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Reconstruction of a dorsal thoracic wall defect with a dorsal intercostal artery perforator flap after removal of a bulky cutaneous squamous cell carcinoma: a case report



Surgical reconstruction of large soft tissue defects of the upper back is challenging. Although the usefulness of free perforator flaps has been demonstrated, local options remain limited. The dorsal intercostal artery perforator flap was recently described but its use is still uncommon.

Case report

An 88-year-old Causasian woman presented with a large, ulcerated, left prescapular cutaneous squamous cell carcinoma (T3N0M0). Complete excision was performed, and the resulting defect was reconstructed with a dorsal intercostal artery perforator flap based on two perforators. Postoperative recovery was uncomplicated and adjuvant radiotherapy commenced 10 weeks later.


Compared to conventional muscle flaps, the dorsal intercostal artery perforator flap offers greater protection of muscle function, is less invasive, and lowers donor site morbidity. Based on these advantages, this flap should be considered a useful local option for reconstructing large cutaneous defects of the upper back.

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The standard of care in cutaneous squamous cell carcinoma (SCC) is surgical excision. Depending on body location, defect coverage can be challenging for the reconstructive surgeon. Perforator flaps are useful, particularly in post-oncologic resections, as they allow reduced morbidity of donor sites and tailoring of flap design according to the extent of the resultant defect [1, 2]. The dorsal intercostal artery perforator (DICAP) flap was recently described but clinical application remains limited [3]. DICAP flaps have several advantages compared to muscle and muscle–skin flaps, such as the preservation of muscle functions, less invasiveness, and lower donor site morbidity. The DICAP flap has a high capacity for mobilization. Therefore, it can be used to repair all back defects, especially median and paramedian defects. Based on these advantages, we suggest that this flap should be considered a useful option for the repair of back defects, even of large size.

Here, we describe the reconstruction of a large, upper back cutaneous defect with a local DICAP flap with low donor site morbidity, authorizing adjuvant radiotherapy in the area.

Case presentation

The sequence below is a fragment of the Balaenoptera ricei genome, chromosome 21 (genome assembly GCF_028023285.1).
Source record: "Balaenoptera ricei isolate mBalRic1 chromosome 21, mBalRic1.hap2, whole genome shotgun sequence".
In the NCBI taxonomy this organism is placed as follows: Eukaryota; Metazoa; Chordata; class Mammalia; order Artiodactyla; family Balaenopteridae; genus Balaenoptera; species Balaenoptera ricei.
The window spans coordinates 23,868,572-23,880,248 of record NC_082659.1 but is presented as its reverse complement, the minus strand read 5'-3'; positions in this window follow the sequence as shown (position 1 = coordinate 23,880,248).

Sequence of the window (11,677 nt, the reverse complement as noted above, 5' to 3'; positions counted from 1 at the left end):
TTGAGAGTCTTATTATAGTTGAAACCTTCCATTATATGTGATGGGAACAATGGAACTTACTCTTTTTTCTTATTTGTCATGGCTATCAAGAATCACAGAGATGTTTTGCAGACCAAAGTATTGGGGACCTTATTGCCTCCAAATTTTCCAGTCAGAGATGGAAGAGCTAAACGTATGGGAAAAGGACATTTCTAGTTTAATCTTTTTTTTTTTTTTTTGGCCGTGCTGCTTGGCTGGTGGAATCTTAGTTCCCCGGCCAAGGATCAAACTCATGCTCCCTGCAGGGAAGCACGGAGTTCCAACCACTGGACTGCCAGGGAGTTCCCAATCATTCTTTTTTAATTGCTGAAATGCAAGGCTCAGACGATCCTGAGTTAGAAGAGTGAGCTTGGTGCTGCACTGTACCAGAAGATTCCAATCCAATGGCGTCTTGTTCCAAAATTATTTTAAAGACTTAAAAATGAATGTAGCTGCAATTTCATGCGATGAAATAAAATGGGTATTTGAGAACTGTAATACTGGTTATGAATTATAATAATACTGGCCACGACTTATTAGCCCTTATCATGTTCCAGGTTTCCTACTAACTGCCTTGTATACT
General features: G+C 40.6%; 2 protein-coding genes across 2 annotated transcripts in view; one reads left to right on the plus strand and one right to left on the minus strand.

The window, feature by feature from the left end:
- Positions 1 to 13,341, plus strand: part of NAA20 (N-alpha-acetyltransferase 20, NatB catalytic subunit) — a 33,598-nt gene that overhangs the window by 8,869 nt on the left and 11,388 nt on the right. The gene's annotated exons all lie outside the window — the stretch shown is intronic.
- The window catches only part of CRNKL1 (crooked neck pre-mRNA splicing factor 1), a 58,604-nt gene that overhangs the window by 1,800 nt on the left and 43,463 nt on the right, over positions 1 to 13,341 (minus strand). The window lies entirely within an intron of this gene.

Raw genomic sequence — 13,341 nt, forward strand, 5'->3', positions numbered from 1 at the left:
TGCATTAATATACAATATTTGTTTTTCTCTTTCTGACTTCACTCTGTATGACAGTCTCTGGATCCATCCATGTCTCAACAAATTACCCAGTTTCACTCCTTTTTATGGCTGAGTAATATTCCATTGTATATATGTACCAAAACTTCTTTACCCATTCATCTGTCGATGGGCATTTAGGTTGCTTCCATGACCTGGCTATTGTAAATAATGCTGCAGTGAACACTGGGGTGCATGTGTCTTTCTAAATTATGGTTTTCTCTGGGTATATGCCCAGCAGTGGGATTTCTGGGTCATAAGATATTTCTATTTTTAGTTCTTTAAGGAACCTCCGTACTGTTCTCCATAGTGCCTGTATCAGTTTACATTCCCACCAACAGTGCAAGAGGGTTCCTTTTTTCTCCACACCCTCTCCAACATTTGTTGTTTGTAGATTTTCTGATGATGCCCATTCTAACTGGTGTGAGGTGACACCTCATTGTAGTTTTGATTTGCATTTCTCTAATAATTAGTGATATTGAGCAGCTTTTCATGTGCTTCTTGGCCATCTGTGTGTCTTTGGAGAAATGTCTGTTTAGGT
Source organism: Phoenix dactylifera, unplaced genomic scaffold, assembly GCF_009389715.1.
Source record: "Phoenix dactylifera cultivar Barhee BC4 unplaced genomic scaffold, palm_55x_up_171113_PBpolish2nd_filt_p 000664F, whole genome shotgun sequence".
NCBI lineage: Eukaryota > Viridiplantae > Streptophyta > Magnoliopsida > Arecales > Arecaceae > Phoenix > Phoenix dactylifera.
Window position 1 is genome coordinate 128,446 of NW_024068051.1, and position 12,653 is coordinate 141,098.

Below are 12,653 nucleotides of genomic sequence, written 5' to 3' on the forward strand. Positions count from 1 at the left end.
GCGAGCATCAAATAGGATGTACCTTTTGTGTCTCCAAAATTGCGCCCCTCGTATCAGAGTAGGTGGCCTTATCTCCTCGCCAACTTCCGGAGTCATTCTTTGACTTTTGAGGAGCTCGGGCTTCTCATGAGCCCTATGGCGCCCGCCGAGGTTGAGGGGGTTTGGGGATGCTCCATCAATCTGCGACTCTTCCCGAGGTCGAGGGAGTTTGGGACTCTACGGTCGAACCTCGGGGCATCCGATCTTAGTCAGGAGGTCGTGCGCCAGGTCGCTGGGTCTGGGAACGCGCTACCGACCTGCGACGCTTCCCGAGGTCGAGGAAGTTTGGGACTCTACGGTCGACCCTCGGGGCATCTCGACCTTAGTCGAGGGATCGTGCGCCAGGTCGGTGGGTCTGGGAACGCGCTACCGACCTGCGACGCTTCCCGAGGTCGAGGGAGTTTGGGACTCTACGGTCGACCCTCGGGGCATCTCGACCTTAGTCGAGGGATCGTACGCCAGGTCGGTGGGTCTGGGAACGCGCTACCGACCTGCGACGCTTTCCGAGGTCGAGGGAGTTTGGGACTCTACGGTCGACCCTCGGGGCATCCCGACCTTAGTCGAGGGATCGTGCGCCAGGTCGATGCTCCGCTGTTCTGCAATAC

An 88-year-old Causasian woman presented with a large mass at the left prescapular region that had progressed in size over several months. Two years prior, she had undergone surgical excision of a SCC at the same site but resection margins were inadequate. She refused further treatment, was lost to follow-up and has been on homeopathy since. She is otherwise healthy with no significant comorbidities and does not smoke tobacco or drink. In fact, she had no attending physician and suffered from no pathology. She was rather resistant to medical treatment and had consulted very few doctors during her lifetime. Thus, she did not take any treatment except homeopathy to keep her in good general shape. She had no other medical history other than the surgical cure of a bladder prolapse and a right native hip luxation which was reduced in an operating room a few months before our first consultation. Socially, she is a retiree from laboratory work, who has been widowed for 5 years, and lives alone with three adult children nearby. She had a normal neurological examination at the consultation. On physical examination, she appeared cachectic and had received food supplements during hospitalization and there were numerous dermatological lesions suspected of being skin tumors. She had a heart rate of 78 beats per minute; her blood pressure was 125 mmHg (systolic) and 75 mmHg (diastolic). Her temperature was normal (37.6 °C). No medication was prescribed prior to surgery. However, on this physical examination, there was a notable fungating mass (measuring 10 cm in its major axis) involving the deeper tissues with contact bleeding (Fig. 1). SCC was confirmed on biopsy. Oncological work-up included ultrasonographic evaluation of draining lymph nodes in the axillae and groin bilaterally, and a staging thoracoabdominal computed tomography (CT) scan (Fig. 2); these were negative. Final staging of the SCC was T3N0M0 according to the 8th edition of the American Joint Committee on Cancer (AJCC) Classification [4] and was considered high risk due to size and recurrence [5]. Surgical resection with 1 cm margins and postoperative adjuvant radiotherapy was recommended following multidisciplinary discussion. Hence, safe and reliable soft tissue coverage would be required.